Next, we have the two Legends, the first depicting St Francis of Assisi preaching to the birds and the second illustrating St Francis of Paula travelling across the Straits of Messina in a home-made raft, made from his cloak after an argument with the ferryman. The first piece is full of imitations of birdsong and is beautifully played. Much of the piece relies on the pianists’ ability to play very quietly and negotiate the trills and tremelandos in the right hand. This Mr Moog manages excellently – there is some breath-taking playing here with the dynamics being perfectly observed. There is one much louder and simpler outburst towards the end of the piece and this is splendidly controlled. The piece ends quietly with more tweeting and trilling from the birds. There is an almost quasi-orchestral feel to his playing which works extremely well. The second legend is a much stormier affair. I’ve been familiar with the piece for about 25 years and played it in recital at university. It is a marvellous picture in music of the Saints struggle against nature. Here the tempo is spot on, all the tremelandos in the bass are cleanly executed and the tune, which undergoes several variations throughout the piece is always clearly heard amongst the other things going on. Of note are the horribly difficult passages in 3rds towards the end of the work, these are often muddied in performance but not here, they are fully audible and cleanly executed. The closing page of the music contains some very quiet music before a very virtuosic and difficult conclusion which is carried off here with aplomb. This is a stunning recording of these two works.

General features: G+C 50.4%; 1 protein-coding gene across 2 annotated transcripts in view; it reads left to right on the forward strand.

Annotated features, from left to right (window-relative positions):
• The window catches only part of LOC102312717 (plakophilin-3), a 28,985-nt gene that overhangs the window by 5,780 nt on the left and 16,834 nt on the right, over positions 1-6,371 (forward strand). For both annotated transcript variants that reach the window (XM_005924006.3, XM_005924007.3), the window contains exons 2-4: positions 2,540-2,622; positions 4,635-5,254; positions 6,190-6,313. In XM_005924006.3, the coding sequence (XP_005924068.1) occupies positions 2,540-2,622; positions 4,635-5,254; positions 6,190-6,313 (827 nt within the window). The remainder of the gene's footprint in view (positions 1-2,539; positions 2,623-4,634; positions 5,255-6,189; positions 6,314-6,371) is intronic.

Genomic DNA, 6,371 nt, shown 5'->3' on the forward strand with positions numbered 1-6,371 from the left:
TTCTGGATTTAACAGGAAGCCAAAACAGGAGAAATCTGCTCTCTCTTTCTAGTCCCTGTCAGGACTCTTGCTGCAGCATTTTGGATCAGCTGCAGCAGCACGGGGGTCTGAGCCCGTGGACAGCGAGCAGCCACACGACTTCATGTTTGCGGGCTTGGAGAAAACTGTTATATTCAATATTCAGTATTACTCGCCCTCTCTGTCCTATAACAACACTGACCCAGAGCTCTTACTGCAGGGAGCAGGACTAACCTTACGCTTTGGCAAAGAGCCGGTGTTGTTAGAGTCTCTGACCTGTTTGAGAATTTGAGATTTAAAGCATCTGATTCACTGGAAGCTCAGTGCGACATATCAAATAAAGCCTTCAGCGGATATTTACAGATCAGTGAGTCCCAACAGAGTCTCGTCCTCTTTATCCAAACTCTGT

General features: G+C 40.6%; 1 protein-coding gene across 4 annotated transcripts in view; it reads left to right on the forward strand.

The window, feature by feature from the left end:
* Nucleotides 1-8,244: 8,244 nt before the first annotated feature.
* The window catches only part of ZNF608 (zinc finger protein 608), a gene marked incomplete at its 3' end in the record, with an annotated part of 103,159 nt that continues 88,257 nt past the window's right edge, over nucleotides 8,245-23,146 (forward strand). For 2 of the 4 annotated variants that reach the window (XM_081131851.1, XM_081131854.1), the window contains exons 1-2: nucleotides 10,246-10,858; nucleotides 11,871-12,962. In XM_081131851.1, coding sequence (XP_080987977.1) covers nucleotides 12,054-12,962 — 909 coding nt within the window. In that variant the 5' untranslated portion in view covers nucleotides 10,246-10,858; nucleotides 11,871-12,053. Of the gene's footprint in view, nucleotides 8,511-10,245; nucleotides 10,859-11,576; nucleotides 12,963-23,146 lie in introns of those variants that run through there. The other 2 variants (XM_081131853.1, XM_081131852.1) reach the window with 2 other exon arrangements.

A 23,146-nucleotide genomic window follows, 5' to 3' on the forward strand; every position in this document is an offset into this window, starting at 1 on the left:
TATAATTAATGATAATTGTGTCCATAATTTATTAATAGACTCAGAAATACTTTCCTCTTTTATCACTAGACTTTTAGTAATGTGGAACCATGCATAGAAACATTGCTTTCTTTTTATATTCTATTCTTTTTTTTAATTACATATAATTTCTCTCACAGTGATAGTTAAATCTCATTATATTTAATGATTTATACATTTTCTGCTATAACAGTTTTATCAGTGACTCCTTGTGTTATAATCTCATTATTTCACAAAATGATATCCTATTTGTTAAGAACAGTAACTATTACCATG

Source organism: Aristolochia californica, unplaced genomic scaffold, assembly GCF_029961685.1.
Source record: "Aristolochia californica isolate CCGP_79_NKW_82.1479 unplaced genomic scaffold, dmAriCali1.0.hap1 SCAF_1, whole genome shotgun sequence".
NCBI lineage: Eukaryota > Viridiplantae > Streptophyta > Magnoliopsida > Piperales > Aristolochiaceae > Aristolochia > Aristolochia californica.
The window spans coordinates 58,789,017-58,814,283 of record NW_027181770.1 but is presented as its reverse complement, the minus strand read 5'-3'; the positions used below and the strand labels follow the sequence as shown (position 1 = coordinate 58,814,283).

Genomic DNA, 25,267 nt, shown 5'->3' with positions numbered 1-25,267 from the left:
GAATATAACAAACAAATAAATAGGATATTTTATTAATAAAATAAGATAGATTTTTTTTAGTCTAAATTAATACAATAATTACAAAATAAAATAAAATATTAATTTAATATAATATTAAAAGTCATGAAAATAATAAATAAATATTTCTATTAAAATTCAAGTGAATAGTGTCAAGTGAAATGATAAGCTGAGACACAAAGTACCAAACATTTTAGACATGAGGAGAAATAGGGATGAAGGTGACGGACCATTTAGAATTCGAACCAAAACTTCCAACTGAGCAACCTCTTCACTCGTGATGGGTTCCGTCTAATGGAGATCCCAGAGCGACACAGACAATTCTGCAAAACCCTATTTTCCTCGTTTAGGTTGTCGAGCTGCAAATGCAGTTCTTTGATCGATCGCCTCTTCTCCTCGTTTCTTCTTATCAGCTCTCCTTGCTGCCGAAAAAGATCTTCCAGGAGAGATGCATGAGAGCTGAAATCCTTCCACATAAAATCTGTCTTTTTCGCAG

Next follows more thunderous music in the form of the so called “Dante Sonata”. I’m also very familiar with this work and have written several reviews of it on various recordings over the years. I don’t think I’ve heard a recording with as much of a sinister edge to it for a very long time. This doesn’t detract from my high opinions of the other recordings but I think this disturbing atmosphere here is very appropriate. Of course, this creepy effect is exactly what Liszt was trying to conjure up in sound. Anyway, the descending tritones at the opening of the work are struck very hard and, once things get going in a passage marked ‘lamentoso’, the really scary stuff starts. Interestingly, Mr. Moog holds back on the power until it is absolutely necessary and when he does play loudly, the effect produced is phenomenal. You can almost hear the cries of the damned in the strange harmonies and very virtuosic music of the opening few minutes. The work does have some quiet reflective passages, for example starting at 4’56’’ where the pedalling is marvellously controlled and the control is spot on. This quiet section leads into a part in F sharp major which has some interesting accents on the melody notes which is an effect that works very well. The playing at about 6’50’’ contains some fascinating playing so that the right hand and left hand almost act as a question and answer to one another. The hardest part of the piece (with the right hand executing big stretches and the left hand taking the melody) is absolutely beautifully played. After this, the music gradually increases in power and speed before the evil sounding tritones return and the atmosphere changes in tone to something much more ominous. Again here, the speed and virtuosity really is jaw dropping. I’ve always struggled with the section marked ‘con strepitoso’ and fff – getting the right hand to not overpower the left and to produce enough transparency to hear the tritones mixed with the chords is very hard but needless to say, this is not a problem here. Things do settle down at about 12’30’’ with what is widely thought to be a vision of Heaven. This peaceful little interlude doesn’t last long before the barnstorming virtuosity returns for the last few moments of this remarkable work. The last 4 pages are taken at a phenomenal pace with no fudges or slips and some wonderful interpretation. I do have to say that this is an incredibly demonic rendition of this work that works superbly on all levels! The speed of the repeated notes, especially near the beginning when the tune is in D minor and rumbles menacingly along is absolutely incredible and the clarity of the playing is excellent. This is a whirlwind performance of this work and is probably my favourite rendition of recent years.